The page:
• Many organisations will now only take applications online, using an online form. Always draft and proof and revise your application offline, in your word processing program, then copy and paste it into the form. It can be very annoying for assessors to wade through multiple copies of your answers because you’ve saved the form six times or there’s been a glitch and it’s saved the wrong version. Much worse, if you write it straight into the form and there’s a technical problem, you could lose it all.
  • Again: read the guidelines, and write accordingly. Submit only the required number of pages /words. Do not go beyond the stated length; it won’t be read. If the application says ‘400 characters’, do not write ‘No room – see Annexure A’ and attach reams of work. The guidelines have been developed over years, and are designed to make assessments comparable and the assessor’s job manageable. Your departure from these guidelines will make their job harder. Do you really want to piss them off before they even read a word of your work?

WRITING THE APPLICATION

Most applications have several parts: a letter stating why you want the grant and/or a project description, a CV, and support material. Sometimes there is also a section for referees, or a proposed budget.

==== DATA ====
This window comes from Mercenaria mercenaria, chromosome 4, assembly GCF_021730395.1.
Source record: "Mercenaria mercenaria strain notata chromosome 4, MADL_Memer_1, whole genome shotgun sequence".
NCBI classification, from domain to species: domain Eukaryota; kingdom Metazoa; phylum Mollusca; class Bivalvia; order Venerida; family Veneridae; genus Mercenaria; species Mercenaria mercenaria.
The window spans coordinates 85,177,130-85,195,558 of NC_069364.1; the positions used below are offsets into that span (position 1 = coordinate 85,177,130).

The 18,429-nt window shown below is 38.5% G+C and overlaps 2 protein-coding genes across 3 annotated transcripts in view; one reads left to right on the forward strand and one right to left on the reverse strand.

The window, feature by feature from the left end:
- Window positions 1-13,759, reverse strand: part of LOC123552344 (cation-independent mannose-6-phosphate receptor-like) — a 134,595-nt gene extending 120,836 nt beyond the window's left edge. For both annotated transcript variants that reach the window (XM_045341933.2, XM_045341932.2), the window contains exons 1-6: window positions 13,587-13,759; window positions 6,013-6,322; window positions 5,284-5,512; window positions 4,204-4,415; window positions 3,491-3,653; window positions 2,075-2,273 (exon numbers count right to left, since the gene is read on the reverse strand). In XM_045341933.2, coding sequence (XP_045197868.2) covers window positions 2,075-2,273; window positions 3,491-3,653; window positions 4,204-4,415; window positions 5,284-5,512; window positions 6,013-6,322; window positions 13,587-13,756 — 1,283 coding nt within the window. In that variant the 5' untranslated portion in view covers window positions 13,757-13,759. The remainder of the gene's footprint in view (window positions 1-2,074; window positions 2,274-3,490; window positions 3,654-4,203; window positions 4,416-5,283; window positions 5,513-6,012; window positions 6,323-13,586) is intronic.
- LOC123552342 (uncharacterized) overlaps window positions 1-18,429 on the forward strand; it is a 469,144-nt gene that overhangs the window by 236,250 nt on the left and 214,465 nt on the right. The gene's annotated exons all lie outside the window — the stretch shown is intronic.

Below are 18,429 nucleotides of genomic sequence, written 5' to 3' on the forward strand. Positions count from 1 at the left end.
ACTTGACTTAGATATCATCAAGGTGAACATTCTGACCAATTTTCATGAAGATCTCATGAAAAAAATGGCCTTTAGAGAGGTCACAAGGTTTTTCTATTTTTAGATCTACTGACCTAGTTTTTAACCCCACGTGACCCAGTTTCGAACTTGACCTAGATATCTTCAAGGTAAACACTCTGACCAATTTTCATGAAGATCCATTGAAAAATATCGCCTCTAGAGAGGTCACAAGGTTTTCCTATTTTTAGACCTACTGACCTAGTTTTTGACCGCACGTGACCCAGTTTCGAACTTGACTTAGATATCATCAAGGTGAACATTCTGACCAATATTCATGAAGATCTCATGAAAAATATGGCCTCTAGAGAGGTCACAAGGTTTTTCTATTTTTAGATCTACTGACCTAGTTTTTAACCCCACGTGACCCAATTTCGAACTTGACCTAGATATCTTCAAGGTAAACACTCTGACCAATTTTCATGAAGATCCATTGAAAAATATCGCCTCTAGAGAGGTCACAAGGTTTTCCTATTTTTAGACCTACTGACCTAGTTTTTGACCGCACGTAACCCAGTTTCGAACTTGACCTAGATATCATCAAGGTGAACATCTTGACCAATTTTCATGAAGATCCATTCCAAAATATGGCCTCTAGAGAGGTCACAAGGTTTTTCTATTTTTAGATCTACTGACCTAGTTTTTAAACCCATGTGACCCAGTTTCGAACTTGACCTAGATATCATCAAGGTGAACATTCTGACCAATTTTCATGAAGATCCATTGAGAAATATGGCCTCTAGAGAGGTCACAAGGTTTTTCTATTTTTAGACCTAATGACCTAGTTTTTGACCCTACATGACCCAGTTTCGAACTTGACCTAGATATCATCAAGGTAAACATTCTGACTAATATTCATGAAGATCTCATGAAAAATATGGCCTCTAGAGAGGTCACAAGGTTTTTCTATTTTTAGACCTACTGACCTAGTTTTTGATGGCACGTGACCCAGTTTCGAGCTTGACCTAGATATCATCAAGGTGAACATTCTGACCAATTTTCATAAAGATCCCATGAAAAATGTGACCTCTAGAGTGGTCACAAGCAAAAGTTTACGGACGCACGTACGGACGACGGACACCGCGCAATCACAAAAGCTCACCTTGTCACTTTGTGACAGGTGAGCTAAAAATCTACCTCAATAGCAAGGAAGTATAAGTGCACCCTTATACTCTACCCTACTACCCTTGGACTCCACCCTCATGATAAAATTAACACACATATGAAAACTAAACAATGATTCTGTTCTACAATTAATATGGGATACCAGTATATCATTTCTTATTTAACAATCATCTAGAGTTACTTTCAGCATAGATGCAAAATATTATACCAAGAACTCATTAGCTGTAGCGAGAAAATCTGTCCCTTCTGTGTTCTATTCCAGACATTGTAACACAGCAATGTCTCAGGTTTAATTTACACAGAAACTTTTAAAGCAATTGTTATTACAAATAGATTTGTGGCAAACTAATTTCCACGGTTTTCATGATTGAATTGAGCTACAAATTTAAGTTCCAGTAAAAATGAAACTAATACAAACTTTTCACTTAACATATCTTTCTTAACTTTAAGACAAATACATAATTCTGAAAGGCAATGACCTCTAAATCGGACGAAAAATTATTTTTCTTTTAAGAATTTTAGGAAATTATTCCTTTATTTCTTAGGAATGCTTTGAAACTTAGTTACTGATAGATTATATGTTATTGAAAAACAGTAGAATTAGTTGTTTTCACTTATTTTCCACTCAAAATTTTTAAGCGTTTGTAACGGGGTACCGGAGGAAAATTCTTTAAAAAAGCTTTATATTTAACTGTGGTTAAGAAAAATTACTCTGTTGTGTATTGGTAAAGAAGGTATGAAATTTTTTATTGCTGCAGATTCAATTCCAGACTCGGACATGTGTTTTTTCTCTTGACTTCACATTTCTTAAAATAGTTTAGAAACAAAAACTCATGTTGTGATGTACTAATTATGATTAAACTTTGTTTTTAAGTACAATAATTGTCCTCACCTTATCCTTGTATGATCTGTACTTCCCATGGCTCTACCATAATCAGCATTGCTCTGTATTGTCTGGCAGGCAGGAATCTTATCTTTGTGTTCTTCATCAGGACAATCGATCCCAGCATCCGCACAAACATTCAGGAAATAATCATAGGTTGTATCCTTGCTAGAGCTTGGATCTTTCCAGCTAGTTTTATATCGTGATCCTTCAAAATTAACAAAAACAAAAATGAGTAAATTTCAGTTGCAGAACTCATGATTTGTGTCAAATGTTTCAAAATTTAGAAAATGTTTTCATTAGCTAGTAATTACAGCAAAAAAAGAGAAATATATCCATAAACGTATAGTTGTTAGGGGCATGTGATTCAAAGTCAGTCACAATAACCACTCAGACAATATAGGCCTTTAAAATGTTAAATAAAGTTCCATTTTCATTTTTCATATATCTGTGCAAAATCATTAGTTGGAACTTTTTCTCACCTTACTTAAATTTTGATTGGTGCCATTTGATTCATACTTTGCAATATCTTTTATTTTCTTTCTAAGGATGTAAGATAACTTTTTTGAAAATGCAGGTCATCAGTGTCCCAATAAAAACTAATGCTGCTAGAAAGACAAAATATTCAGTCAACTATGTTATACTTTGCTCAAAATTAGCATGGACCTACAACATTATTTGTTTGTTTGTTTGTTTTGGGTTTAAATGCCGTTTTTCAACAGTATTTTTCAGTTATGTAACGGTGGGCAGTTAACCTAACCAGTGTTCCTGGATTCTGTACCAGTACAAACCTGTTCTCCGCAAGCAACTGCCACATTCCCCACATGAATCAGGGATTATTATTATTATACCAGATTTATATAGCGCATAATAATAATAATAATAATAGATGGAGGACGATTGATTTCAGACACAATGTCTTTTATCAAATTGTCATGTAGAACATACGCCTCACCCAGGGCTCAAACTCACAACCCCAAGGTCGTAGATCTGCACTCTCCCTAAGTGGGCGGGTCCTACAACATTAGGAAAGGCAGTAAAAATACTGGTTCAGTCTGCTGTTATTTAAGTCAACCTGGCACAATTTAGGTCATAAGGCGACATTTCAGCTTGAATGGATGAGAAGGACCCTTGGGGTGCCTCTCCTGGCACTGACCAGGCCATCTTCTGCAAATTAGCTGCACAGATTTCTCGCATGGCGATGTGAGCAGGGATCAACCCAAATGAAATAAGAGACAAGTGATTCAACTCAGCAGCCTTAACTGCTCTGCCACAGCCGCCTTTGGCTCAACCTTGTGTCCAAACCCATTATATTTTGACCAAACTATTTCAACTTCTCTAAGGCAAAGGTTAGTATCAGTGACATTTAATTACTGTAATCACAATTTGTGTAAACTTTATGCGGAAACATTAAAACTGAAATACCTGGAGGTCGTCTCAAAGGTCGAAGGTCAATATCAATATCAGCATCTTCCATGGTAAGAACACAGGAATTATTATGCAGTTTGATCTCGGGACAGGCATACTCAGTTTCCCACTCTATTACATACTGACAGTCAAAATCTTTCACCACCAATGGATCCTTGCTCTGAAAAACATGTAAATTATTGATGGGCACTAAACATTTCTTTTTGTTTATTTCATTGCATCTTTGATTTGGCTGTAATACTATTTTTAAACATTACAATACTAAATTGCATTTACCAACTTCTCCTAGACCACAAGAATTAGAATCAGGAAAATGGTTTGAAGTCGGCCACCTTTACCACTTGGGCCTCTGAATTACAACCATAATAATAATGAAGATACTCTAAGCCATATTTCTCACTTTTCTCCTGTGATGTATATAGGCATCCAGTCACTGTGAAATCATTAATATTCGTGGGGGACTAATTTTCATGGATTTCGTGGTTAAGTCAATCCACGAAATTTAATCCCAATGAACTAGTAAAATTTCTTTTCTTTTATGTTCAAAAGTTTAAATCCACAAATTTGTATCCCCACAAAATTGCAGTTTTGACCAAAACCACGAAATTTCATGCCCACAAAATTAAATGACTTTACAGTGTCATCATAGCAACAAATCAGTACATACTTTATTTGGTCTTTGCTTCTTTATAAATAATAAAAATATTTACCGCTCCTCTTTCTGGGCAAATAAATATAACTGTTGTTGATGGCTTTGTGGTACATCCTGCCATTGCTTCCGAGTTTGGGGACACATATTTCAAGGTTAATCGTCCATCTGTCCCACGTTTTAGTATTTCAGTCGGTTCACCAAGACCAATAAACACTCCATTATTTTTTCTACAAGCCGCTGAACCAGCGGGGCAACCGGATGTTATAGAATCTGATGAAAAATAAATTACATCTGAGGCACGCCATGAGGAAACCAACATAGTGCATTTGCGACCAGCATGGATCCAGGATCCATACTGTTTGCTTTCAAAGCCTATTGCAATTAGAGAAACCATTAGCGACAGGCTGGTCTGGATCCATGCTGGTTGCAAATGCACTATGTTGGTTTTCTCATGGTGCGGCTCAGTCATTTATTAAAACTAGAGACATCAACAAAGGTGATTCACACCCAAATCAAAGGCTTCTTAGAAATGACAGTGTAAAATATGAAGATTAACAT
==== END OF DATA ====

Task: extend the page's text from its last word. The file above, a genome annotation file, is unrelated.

Support material

  • By far the most important part of this is the support material – that is, the sample of your actual fiction, poetry, non-fiction or whatever it is you’re applying for. A fine project description is all very well, but your support material is the evidence that you can do what you propose. And even if your project description or rationale is a little wobbly, stunningly good creative writing always speaks for itself. Put most of your effort into selecting good support material.
  • Don’t worry if the sample is not from the beginning of the book, and there is no need for lengthy explanatory notes. Choose the best writing you have. Nor do I worry if the sample is made up of disconnected chunks – assessors don’t expect finished work. They just want to see that you can actually write.
  • There are different schools of thought about whether to only include published work in the sample / support material. However, I always submit a sample from the work in progress, even if it’s very new. I think it is an expression of good faith – you’re demonstrating that the book actually is in progress – and as well, a previously published work may not adequately ‘support’ what you’ve said in your application. They need to be complementary. To me as an assessor, if you’re submitting a proposal for a verse novel but your sample material is from a biography you wrote ten years ago, I might be unconvinced you can pull off the new proposal. To my mind, at least half of your support material should be from the new work in progress.

The rest of the application

The support material is where to demonstrate your experimental, poetic, quirky, creatively wild writing talent. The rest of your application should be cool as a cucumber and as professional as possible. Clarity is key. Don’t try to grab the assessor’s attention with quirky offbeat questions or little drawings or long descriptions of your emotional state. Neutrality and professionalism in your tone will convince me more than anything else. After I’ve read sixty applications, quirky answers to basic questions aren’t endearing, they’re just irritating.

Project description